Trouble with a root canal treatment

I’m very frustrated with my recent root canal! I’m still having some pain when my teeth touch.

Here’s the history: I had crowns put on both #7 and #10 (lateral incisors) with no pain. I wore the temporary crowns for 2 wks with no pain or discomfort, but after the crowns were place, #10 began to hurt. I went 1 month with the pain and had several adjustments on my own bottom teeth and the new crowns. Finally the doctor did a root canal on # 10. This solved the cold sensitivity, but there is still pain. I’m not sure what to do. I’ve lost my trust in my dentist over all this. I don’t know if its an infection or something. I still have cold sensativity in #7 also but was told to wait another month after yet another adjustment. Help!
– Ann from California

Dear Ann,
These lateral incisors are thin teeth, and it’s very easy for them to get over sensitive with a new crown, and sometimes they end up needing root canal treatments.

There are several possible explanations for your pain. It could be that there is still infection present even after the root canal treatment. Sometimes biting sensitivity can also be caused by gum irritation, provoked either by a poorly fitting dental crown or sensitivity to the metal in the crown. It could be a bite problem.

If you’ve lost confidence in your dentist, I would suggest getting a second opinion. But I would encourage asking for a “blind” second opinion. You don’t need to tell the second dentist about your frustrations or too much of your history because that invites a diagnosis that tells you what you want to hear. Just tell them about your symptoms, how long you’ve had the crown and the root canal, and see what they find.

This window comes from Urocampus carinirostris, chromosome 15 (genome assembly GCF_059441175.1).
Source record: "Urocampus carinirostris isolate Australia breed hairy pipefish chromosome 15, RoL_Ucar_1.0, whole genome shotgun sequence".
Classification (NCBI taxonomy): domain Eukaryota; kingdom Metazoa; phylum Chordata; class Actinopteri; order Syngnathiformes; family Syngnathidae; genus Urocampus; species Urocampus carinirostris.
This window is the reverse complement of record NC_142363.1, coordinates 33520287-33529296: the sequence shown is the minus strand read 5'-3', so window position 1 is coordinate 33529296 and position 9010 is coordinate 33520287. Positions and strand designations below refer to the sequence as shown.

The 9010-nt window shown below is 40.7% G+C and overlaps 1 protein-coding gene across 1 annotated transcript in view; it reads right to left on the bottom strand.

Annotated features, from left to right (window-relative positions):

Tooth space seems funny after extraction

I had a root canal on the upper 1st & 2nd molars 2 years ago; both crowns recently broke off at the gum line. My oral surgeon extracted both teeth but did not raise a flap. When I touch the hole left behind there is still a hard piece left embedded. It is not hurting but I want to get an implant. Does this piece have to be removed?

Vrajesh from India

I’m not sure I understand what you mean by a hard piece left behind, and I don’t know how much bone is left for supporting a dental implant. But maybe I can help by explaining a little about the healing process after an extraction.

A tooth extraction will leave a hole, and there will often be sharp edges of bone because the tooth is gone. Over a period of weeks and even months, your body will re-shape that bone to be smooth, and will fill in the socket of the missing teeth with new bone. During that time, there can still be an open hole which will probably collect food debris and have a bad taste to it.

A dental implant is an excellent option for replacing a missing tooth. With no tooth in the space, your body will gradually resorb the bone that used to hold the tooth in place. An implant prevents this bone loss.